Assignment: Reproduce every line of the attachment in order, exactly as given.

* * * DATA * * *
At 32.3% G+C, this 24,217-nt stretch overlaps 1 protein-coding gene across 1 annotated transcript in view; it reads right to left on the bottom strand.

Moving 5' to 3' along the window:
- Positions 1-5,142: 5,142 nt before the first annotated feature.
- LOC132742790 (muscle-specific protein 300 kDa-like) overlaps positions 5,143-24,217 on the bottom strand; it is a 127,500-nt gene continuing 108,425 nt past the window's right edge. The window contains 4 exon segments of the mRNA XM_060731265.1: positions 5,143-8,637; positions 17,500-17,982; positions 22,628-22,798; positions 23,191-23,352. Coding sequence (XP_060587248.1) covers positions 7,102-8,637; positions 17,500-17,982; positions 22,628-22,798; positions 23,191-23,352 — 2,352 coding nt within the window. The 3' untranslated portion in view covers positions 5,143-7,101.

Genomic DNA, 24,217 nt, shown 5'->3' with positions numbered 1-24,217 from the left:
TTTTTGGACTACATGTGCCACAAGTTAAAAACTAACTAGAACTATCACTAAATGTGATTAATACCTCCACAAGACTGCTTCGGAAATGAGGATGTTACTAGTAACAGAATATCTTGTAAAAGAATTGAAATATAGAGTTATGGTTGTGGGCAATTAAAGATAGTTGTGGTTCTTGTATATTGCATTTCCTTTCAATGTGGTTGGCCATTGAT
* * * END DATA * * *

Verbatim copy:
At 32.3% G+C, this 24,217-nt stretch overlaps 1 protein-coding gene across 1 annotated transcript in view; it reads right to left on the bottom strand.

Moving 5' to 3' along the window:
- Positions 1-5,142: 5,142 nt before the first annotated feature.
- LOC132742790 (muscle-specific protein 300 kDa-like) overlaps positions 5,143-24,217 on the bottom strand; it is a 127,500-nt gene continuing 108,425 nt past the window's right edge. The window contains 4 exon segments of the mRNA XM_060731265.1: positions 5,143-8,637; positions 17,500-17,982; positions 22,628-22,798; positions 23,191-23,352. Coding sequence (XP_060587248.1) covers positions 7,102-8,637; positions 17,500-17,982; positions 22,628-22,798; positions 23,191-23,352 — 2,352 coding nt within the window. The 3' untranslated portion in view covers positions 5,143-7,101.

Genomic DNA, 24,217 nt, shown 5'->3' with positions numbered 1-24,217 from the left:
TTTTTGGACTACATGTGCCACAAGTTAAAAACTAACTAGAACTATCACTAAATGTGATTAATACCTCCACAAGACTGCTTCGGAAATGAGGATGTTACTAGTAACAGAATATCTTGTAAAAGAATTGAAATATAGAGTTATGGTTGTGGGCAATTAAAGATAGTTGTGGTTCTTGTATATTGCATTTCCTTTCAATGTGGTTGGCCATTGAT